A motion for relief from the automatic stay is filed by a creditor as a way of asking for permission from the court to collect on the debt by seizing assets – for example, repossessing a car or foreclosing on a house. Once this process is in place, the “automatic stay” takes effect. This means no creditor can try to collect a debt without first contacting the court for permission. If the automatic stay is ignored, the creditor risks being held in contempt of court.
A motion for relief is most often filed by car and mortgage lenders and is heard about a month after being filed. A bankruptcy judge will grant the motion if the debtor has been neglecting to pay the loan without suggesting a Chapter 13 repayment plan to catch up on payments.
Why do creditors make these motions?
There are a number of reasons a creditor might file a motion for relief. However, the most common one is because the debtor filed for Chapter 7 or Chapter 13 bankruptcy without the intention of using it to keep their car or house. The petition for bankruptcy informs creditors about:
- Any property with a secured loan against it
- Which property the debtor wishes to pay for to keep it
- Which property is to be discharged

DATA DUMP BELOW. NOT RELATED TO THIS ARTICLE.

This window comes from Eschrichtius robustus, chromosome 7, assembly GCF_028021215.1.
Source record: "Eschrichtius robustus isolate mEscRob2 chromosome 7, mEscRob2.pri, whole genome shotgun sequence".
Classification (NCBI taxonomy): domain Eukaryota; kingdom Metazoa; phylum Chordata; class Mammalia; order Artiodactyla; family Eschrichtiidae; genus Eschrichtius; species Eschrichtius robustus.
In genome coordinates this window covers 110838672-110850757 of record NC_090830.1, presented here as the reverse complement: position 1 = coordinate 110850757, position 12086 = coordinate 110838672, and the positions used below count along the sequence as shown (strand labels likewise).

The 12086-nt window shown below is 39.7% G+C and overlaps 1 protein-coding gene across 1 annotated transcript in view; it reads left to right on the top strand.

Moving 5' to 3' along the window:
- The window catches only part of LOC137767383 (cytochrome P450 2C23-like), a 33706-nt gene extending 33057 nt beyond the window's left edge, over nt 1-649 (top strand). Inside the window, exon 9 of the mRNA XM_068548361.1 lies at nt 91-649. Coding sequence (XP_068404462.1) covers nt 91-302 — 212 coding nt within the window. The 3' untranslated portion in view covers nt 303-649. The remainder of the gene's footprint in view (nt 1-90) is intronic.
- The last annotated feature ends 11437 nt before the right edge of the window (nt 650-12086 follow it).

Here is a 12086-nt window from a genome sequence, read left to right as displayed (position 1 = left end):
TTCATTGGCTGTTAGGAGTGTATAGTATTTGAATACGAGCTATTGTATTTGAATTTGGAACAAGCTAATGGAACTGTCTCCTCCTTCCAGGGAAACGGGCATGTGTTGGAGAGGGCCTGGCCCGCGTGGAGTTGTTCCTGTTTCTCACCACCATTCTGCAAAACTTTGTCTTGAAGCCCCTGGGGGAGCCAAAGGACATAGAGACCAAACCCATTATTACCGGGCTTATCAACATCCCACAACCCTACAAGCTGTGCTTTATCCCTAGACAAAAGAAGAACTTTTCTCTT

What do I have to do?
The next step depends on whether collateral is being kept or surrendered. Should the debtor wish to keep it, he must continue to pay the loan as normal. If he is behind on payments, he should contact his lawyer about arranging a payment plan with the creditor.
In the event the debtor does not want to hold on to the property, he only needs to tell his attorney, who will then inform the court that the motion for relief is not going to be contested. At this point, the creditor will be given permission to seize these assets.
Some creditors will try to file a motion for relief even if the debtor is current on the loan. Should this happen, or if you have been served with a motion and do not know what to do, please consider contacting our law offices for a free evaluation of your case.